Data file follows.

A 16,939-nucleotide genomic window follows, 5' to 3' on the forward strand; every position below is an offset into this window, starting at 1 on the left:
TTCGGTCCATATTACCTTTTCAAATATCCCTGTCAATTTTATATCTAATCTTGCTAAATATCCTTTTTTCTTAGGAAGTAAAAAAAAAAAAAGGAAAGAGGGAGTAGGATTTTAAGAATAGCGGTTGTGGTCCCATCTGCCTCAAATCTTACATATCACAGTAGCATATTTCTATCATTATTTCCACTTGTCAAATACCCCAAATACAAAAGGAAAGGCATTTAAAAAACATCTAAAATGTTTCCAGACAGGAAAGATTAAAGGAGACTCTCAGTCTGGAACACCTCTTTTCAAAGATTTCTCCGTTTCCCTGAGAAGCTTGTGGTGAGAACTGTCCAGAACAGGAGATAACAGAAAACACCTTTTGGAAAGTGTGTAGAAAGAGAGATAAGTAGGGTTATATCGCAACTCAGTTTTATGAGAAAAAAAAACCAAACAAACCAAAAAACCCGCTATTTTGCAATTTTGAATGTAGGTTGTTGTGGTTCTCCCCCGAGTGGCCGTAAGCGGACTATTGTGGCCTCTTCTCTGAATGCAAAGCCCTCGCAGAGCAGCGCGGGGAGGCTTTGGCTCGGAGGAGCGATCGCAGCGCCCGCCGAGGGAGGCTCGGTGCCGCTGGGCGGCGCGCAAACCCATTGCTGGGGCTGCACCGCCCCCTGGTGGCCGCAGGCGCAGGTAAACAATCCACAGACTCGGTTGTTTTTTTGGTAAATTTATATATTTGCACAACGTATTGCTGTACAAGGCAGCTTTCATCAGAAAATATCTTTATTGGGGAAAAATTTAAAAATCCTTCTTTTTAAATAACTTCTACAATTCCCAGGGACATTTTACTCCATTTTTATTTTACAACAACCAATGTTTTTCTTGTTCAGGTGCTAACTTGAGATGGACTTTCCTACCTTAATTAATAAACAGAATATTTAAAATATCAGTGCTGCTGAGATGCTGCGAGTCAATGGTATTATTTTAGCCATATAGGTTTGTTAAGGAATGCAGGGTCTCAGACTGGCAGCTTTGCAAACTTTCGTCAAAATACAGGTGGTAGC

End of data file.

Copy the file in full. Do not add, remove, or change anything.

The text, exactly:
A 16,939-nucleotide genomic window follows, 5' to 3' on the forward strand; every position below is an offset into this window, starting at 1 on the left:
TTCGGTCCATATTACCTTTTCAAATATCCCTGTCAATTTTATATCTAATCTTGCTAAATATCCTTTTTTCTTAGGAAGTAAAAAAAAAAAAAGGAAAGAGGGAGTAGGATTTTAAGAATAGCGGTTGTGGTCCCATCTGCCTCAAATCTTACATATCACAGTAGCATATTTCTATCATTATTTCCACTTGTCAAATACCCCAAATACAAAAGGAAAGGCATTTAAAAAACATCTAAAATGTTTCCAGACAGGAAAGATTAAAGGAGACTCTCAGTCTGGAACACCTCTTTTCAAAGATTTCTCCGTTTCCCTGAGAAGCTTGTGGTGAGAACTGTCCAGAACAGGAGATAACAGAAAACACCTTTTGGAAAGTGTGTAGAAAGAGAGATAAGTAGGGTTATATCGCAACTCAGTTTTATGAGAAAAAAAAACCAAACAAACCAAAAAACCCGCTATTTTGCAATTTTGAATGTAGGTTGTTGTGGTTCTCCCCCGAGTGGCCGTAAGCGGACTATTGTGGCCTCTTCTCTGAATGCAAAGCCCTCGCAGAGCAGCGCGGGGAGGCTTTGGCTCGGAGGAGCGATCGCAGCGCCCGCCGAGGGAGGCTCGGTGCCGCTGGGCGGCGCGCAAACCCATTGCTGGGGCTGCACCGCCCCCTGGTGGCCGCAGGCGCAGGTAAACAATCCACAGACTCGGTTGTTTTTTTGGTAAATTTATATATTTGCACAACGTATTGCTGTACAAGGCAGCTTTCATCAGAAAATATCTTTATTGGGGAAAAATTTAAAAATCCTTCTTTTTAAATAACTTCTACAATTCCCAGGGACATTTTACTCCATTTTTATTTTACAACAACCAATGTTTTTCTTGTTCAGGTGCTAACTTGAGATGGACTTTCCTACCTTAATTAATAAACAGAATATTTAAAATATCAGTGCTGCTGAGATGCTGCGAGTCAATGGTATTATTTTAGCCATATAGGTTTGTTAAGGAATGCAGGGTCTCAGACTGGCAGCTTTGCAAACTTTCGTCAAAATACAGGTGGTAGC